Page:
The Sheffield General Cemetery is one of the first of England’s first commercial cemeteries founded as a private burial place for religious Nonconformists in the 1830s. Closed for burials in the 1970s, it is now a public park and a Grade II* listed Registered Park and Garden with three Grade II* and seven Grade II listed buildings and monuments.
On its completion and opening in 1836, it was described in the General Cemetery Company’s minutes as ‘a delightful spot for the perambulations of the living, and a safe depository for the dead’. The stories of its residents reflect changing social attitudes to death and burial over two centuries. They provide an insightful and unconventional biography of Sheffield and its people.
Today, the Cemetery’s combination of architecture, sculpture, landscape design, and ecology continue to make it a fascinating place to visit. The later years of the 20th century, when the cemetery was unused and allowed to decay, have resulted in a haven for wildlife. The Cemetery is now protected through its status as a recognised Local Nature Reserve.
The Cemetery was developed with two distinct areas – the original 1836 Nonconformist area to the west of the site, with its snaking paths, gatehouse, catacombs and chapel remains largely intact. The 1850 Anglican area was added to provide a more uniform, standard burial site and has now mostly been cleared of gravestones to provide open green space. The contrasting styles of the two areas can be seen by comparing the classical design of the Samuel Worth Chapel with the later neo-Gothic Anglican chapel.
The General Cemetery was founded as a response to a variety of social concerns in Sheffield during the first half of the 19th Century. These included: the need for sanitary disposal of the dead, increasing religious radicalism, and specific pressures created by the expansion of Sheffield’s population. Burial was also seen as a potentially profitable...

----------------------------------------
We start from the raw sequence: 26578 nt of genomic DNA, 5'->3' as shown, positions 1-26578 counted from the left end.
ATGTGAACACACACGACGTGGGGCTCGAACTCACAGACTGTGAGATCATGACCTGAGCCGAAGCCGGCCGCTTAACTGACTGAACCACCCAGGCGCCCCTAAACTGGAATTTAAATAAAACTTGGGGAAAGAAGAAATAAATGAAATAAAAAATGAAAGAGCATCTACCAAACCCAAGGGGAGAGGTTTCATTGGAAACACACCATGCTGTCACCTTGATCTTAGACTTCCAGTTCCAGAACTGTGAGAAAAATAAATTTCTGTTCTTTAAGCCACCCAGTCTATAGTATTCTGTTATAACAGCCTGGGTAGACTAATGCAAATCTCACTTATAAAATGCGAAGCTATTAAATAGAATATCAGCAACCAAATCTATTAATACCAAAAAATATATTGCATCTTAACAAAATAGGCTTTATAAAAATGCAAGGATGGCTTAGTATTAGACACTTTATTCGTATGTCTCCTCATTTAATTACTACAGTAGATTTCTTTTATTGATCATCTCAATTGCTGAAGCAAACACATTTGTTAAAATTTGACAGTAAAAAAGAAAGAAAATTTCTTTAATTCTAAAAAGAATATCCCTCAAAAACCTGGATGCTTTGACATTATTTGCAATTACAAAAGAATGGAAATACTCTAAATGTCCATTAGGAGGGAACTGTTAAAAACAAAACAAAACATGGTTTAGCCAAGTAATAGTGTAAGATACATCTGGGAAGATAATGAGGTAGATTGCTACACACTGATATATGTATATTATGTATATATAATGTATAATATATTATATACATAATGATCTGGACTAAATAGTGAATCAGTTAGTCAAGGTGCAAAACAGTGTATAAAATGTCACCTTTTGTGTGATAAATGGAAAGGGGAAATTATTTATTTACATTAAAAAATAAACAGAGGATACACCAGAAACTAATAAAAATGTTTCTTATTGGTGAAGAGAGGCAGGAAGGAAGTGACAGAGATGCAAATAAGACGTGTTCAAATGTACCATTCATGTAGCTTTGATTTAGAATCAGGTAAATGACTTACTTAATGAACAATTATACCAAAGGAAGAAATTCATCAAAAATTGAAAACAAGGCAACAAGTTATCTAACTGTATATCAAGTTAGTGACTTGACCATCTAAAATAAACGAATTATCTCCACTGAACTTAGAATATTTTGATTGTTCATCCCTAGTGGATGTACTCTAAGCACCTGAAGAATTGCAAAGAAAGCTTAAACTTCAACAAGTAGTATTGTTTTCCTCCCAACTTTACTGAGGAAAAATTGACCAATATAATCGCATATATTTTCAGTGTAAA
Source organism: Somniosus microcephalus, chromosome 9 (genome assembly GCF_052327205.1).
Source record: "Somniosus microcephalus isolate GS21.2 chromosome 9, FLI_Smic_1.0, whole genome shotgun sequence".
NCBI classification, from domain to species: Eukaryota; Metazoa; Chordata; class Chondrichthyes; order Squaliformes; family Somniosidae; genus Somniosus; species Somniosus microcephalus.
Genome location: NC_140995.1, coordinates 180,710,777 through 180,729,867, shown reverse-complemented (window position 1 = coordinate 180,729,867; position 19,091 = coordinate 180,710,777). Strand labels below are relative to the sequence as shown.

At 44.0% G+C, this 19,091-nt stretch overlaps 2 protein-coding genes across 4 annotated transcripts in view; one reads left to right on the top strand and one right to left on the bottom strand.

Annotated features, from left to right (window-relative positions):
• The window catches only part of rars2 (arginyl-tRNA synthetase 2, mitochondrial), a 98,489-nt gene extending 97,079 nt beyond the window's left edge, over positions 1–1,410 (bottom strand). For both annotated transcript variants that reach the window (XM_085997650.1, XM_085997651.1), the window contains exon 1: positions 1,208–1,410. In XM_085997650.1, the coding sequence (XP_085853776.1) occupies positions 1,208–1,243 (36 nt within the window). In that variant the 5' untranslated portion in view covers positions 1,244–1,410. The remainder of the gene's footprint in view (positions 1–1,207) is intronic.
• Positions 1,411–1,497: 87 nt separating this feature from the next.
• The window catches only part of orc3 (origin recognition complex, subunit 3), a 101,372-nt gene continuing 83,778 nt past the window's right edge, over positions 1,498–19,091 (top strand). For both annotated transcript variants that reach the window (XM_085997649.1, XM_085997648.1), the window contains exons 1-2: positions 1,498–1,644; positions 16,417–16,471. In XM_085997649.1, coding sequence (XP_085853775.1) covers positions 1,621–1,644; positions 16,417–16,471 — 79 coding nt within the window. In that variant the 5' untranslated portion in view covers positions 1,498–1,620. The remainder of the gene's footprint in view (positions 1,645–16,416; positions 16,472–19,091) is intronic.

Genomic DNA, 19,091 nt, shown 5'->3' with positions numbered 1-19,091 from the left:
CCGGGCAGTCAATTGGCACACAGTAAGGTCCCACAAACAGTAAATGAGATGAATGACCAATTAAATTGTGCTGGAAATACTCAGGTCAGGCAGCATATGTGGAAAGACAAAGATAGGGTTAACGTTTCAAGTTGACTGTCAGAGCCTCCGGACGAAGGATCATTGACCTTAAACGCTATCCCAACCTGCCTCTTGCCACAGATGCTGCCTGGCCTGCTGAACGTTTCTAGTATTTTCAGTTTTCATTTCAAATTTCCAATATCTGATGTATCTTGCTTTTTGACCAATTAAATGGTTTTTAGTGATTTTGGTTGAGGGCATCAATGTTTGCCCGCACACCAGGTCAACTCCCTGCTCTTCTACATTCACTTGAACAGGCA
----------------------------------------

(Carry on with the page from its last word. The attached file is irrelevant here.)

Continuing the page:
The original layout of the General Cemetery was inspired by stylistic and practical changes in garden and landscape design over the course of the 19th Century. The picturesque style was adopted for the specific purpose of a cemetery: a garden of the dead. Cemetery Design in the Early 19th Century Père Lachaise Cemetery in Paris,...
The Sheffield General Cemetery Company was formed after a meeting in 1834 by twenty-four of Sheffield’s most influential townsmen. There were several reasons for developing a new cemetery. Firstly, in response to public health needs. One of those involved was Asline Ward, the Chair of the Sheffield Board of Health which had been established in...
The overall layout of the General Cemetery was finally established by 1856. This was maintained well into the 20th Century. The Cemetery faced ongoing challenges including increasing costs of materials and labour as well as threats both natural and human-made.
Conversion to a Public Park In 1974, Sheffield City Council attempted to take over the site and end its use as a burial site. This attempt was further complicated by the problem of private grave ownership. In 1976, Evans Limited (the parent company of Boden) offered the Cemetery for free to the Council. An Act...